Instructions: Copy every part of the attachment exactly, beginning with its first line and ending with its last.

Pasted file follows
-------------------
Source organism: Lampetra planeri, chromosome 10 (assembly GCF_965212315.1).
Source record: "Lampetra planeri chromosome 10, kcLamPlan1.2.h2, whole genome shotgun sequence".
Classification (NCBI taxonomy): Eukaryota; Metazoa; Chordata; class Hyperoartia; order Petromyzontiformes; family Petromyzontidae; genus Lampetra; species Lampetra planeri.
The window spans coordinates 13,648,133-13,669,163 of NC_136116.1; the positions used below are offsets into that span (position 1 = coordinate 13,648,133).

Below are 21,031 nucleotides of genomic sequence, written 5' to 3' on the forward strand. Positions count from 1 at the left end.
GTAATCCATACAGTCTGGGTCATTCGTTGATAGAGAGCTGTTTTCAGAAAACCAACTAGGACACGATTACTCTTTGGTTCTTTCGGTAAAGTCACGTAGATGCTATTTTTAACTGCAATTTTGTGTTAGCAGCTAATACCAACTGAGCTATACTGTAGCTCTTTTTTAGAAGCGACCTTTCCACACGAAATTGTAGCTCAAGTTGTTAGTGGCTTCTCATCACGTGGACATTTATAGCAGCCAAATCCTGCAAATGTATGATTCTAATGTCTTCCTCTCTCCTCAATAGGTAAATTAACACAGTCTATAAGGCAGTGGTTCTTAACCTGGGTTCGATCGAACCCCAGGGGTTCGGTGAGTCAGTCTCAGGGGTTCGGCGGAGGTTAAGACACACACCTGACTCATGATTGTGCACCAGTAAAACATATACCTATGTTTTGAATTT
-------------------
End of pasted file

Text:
Source organism: Lampetra planeri, chromosome 10 (assembly GCF_965212315.1).
Source record: "Lampetra planeri chromosome 10, kcLamPlan1.2.h2, whole genome shotgun sequence".
Classification (NCBI taxonomy): Eukaryota; Metazoa; Chordata; class Hyperoartia; order Petromyzontiformes; family Petromyzontidae; genus Lampetra; species Lampetra planeri.
The window spans coordinates 13,648,133-13,669,163 of NC_136116.1; the positions used below are offsets into that span (position 1 = coordinate 13,648,133).

Below are 21,031 nucleotides of genomic sequence, written 5' to 3' on the forward strand. Positions count from 1 at the left end.
GTAATCCATACAGTCTGGGTCATTCGTTGATAGAGAGCTGTTTTCAGAAAACCAACTAGGACACGATTACTCTTTGGTTCTTTCGGTAAAGTCACGTAGATGCTATTTTTAACTGCAATTTTGTGTTAGCAGCTAATACCAACTGAGCTATACTGTAGCTCTTTTTTAGAAGCGACCTTTCCACACGAAATTGTAGCTCAAGTTGTTAGTGGCTTCTCATCACGTGGACATTTATAGCAGCCAAATCCTGCAAATGTATGATTCTAATGTCTTCCTCTCTCCTCAATAGGTAAATTAACACAGTCTATAAGGCAGTGGTTCTTAACCTGGGTTCGATCGAACCCCAGGGGTTCGGTGAGTCAGTCTCAGGGGTTCGGCGGAGGTTAAGACACACACCTGACTCATGATTGTGCACCAGTAAAACATATACCTATGTTTTGAATTT